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In UNSC, Sochi Truce Violation Alleged, Ladsous Gives Thanks for Drones

By Matthew Russell Lee

UNITED NATIONS, February 12 -- Two weeks ago the UN Security Council debate  on "War, its lessons, and the search for a permanent peace" under Jordan's presidency triggered several rounds of fighting on issues ranging from Japan and World War II to Russia and Georgia, Armenia and Turkey, Rwanda and the Democratic Republic of the Congo.

  On February 12 the debate on Protection of Civilians under this month's president Lithuania had fewer fights. At the end Azerbaijan and Armenia along with Russia and Georgia fought one round each; Israel fired back to Palestine and, strangely, Egypt.

  Israel chided Palestine on, among other things, gay rights, then said that the Egyptian government, post Morsi mind you, should submit a volume of its "best practices" on protection of civilians.

  Azerbaijan said that Armenia is "escalating... even during the Sochi Olympics;" afterward they told Inner City Press they still feel they are on the Security Council, which they only left in December, and that they have filed long letters with Secretary General Ban Ki-moon.

  Russia, neither Ambassadors Churkin or Pankin, chided Georgia for "tiresome cliches;" Georgia said twenty percent of its territory is occupied. Reuters, not present at the Security Council stakeout, filed a story with the same quote that Russia opposes 30% of the Syria draft resolution as Inner City Press ran 22 hours before.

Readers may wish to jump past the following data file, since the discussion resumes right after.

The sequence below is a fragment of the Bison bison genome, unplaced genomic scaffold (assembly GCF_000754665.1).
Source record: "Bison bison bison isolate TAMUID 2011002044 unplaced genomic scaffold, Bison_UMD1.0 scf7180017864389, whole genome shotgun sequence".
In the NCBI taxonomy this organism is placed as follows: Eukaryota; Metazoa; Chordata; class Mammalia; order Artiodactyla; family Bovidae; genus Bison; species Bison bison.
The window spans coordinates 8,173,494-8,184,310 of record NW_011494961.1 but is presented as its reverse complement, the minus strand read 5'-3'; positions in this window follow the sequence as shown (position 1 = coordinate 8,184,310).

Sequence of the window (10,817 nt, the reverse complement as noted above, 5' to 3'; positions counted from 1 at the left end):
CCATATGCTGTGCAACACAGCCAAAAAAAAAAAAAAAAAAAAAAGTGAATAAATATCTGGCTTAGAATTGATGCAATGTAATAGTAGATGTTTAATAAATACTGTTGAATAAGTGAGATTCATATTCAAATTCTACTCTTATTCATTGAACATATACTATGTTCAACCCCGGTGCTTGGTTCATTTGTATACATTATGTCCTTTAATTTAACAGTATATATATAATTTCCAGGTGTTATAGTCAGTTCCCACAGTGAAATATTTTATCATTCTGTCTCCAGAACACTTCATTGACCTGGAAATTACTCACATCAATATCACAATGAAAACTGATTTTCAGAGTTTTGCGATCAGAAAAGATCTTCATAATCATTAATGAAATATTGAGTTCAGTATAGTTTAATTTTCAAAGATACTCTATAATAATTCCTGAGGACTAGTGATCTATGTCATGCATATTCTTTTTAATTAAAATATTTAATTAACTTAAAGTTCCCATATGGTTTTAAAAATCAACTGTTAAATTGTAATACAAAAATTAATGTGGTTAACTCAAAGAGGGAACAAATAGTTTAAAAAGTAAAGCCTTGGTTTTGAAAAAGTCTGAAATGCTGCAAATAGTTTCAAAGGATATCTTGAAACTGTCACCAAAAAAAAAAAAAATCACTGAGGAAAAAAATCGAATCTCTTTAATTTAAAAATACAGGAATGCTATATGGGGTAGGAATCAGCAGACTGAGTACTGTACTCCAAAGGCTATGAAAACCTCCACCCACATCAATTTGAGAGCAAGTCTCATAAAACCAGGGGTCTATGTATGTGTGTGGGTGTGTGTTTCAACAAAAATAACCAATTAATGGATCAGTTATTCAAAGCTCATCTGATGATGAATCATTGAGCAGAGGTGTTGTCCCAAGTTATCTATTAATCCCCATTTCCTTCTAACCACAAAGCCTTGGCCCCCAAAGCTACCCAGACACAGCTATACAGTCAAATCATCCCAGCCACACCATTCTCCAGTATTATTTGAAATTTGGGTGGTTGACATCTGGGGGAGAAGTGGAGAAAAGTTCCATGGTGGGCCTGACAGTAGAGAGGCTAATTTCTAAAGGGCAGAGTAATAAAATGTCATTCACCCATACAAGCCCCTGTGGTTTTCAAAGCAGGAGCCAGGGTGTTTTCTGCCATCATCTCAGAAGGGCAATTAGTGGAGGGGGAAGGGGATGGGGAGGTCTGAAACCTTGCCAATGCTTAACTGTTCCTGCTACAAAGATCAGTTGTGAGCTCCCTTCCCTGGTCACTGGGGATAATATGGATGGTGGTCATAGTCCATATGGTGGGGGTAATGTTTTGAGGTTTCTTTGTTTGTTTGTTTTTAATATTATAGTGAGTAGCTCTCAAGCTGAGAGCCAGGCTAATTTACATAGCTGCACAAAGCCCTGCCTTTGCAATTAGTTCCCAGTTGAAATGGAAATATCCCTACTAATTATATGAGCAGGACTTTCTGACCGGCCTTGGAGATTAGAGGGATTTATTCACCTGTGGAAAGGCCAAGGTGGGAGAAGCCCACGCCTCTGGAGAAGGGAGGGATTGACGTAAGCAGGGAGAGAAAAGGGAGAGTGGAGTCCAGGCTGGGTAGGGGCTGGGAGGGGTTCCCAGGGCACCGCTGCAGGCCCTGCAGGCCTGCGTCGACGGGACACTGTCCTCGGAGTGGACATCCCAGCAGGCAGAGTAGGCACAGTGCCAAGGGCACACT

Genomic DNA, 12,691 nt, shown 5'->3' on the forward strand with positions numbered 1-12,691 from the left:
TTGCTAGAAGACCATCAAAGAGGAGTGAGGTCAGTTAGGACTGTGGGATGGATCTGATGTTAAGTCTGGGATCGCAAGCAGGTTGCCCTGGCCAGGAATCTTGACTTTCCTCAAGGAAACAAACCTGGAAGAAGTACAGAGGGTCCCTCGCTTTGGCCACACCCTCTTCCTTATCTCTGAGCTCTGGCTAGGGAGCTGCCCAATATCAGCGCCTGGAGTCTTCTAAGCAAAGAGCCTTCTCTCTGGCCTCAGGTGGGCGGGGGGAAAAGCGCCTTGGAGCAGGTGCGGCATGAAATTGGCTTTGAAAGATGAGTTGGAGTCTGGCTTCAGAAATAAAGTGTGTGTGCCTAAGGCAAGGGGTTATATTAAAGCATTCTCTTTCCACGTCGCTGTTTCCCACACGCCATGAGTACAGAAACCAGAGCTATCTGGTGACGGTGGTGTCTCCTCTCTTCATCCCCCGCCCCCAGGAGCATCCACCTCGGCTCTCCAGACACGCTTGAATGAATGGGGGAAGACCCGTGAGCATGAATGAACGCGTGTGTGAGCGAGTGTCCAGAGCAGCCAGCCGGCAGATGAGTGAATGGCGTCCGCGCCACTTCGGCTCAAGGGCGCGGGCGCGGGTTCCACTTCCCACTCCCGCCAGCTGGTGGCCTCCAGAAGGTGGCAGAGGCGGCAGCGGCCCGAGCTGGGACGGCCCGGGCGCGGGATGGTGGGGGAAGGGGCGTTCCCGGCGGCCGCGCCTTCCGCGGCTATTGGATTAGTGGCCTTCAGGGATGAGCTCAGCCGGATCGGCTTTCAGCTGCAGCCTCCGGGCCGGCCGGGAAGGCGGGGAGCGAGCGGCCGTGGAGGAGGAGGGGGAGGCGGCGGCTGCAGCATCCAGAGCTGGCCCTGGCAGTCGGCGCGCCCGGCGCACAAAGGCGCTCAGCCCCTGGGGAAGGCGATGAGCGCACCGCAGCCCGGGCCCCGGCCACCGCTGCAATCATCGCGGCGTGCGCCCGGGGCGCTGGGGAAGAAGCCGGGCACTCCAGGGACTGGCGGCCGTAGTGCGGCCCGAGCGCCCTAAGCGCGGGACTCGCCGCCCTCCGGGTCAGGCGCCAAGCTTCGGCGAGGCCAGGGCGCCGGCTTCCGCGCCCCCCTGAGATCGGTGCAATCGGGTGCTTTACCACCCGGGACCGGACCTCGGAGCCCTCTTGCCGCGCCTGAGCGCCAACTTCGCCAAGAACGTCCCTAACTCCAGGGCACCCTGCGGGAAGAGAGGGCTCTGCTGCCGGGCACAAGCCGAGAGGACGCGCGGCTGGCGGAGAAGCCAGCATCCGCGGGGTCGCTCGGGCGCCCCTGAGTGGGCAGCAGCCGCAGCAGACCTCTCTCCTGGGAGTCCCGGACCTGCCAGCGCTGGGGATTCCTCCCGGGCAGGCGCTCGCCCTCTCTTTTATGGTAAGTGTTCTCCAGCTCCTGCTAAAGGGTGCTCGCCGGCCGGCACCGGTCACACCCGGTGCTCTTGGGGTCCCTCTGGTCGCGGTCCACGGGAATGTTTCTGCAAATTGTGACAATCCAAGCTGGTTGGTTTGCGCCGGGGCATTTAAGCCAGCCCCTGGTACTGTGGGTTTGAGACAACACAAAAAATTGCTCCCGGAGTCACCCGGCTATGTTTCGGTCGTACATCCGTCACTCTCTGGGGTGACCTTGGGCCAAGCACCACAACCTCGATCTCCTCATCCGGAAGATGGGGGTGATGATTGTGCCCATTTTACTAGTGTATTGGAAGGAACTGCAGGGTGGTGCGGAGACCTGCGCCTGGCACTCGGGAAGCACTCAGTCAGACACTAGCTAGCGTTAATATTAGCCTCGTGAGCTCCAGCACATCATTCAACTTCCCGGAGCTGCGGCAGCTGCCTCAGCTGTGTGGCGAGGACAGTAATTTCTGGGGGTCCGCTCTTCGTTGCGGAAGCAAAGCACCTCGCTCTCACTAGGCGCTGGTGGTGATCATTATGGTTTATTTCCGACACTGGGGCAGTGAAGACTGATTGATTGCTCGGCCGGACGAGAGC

The possibility of heavy snow and UN closure might, some said, cancel UN Humanitarian chief Valerie Amos' briefing on the topic, throwing off the game plan or time table on the resolution.

  Sudan's charge d'affaires spoke near the end, and asked if Valerie Amos who'd spoken in the morning could still hear him. He did not call out UN Peacekeeping head Herve Ladsous, who met with Sudan's ICC-indicted president Omar al Bashir in July.

  During the opening session Ladsous cited Ban's stated Human Rights Due Diligence Policy, of which he made a mockery in the Democratic Republic of the Congo by stonewalling on the DRC Army's mass rapes in Minova in November 2012. Ladsous' DPKO won't provide information on any convictions, nor the results of a closed investigation of alleged rapes by UN Peacekeepers in Mali.

  Ladsous also sung the praising of the drones he is now using in the Congo, saying they are "making a difference." One already crashed -- sources tell Inner City Press Ladsous in consultations tried to recharacterize it as a "hard landing" -- and it remains unclear when UN Peacekeeping will "neutralize" the Hutu FDLR militia. 

 Yesterday, Ladsous appeared on UNTV to read a statement but refused to answer any questions; the question of cluster bombs being used in South Sudan, and by whom, remains unanswered.

  Back on January 29, Chinese Permanent Representative Liu Jieyi told Inner City Press he would be raising the issue of Japanese prime minister Abe visiting the Class A War Criminals" in the Yasukuni shrine, and he did. He said, "What Abe is doing is to try to reverse the verdict on the war and defend war criminals."

  Since then, China has raised questions about Japan's treatment of letters by kamikaze pilots. But it did not arise, at least in rights of reply, in the February 12 debate.

   Lithuania's Permanent Representative Raimonda Murmokaite was chairing at the end, given each replier one turn and then politely explaining the dearth so far this month of question and answer stakeouts, which the Free UN Coalition for Access believes should take place after each closed consultation of the Council. Will there be one on February 13, along with and after Valerie Amos? Watch this site.


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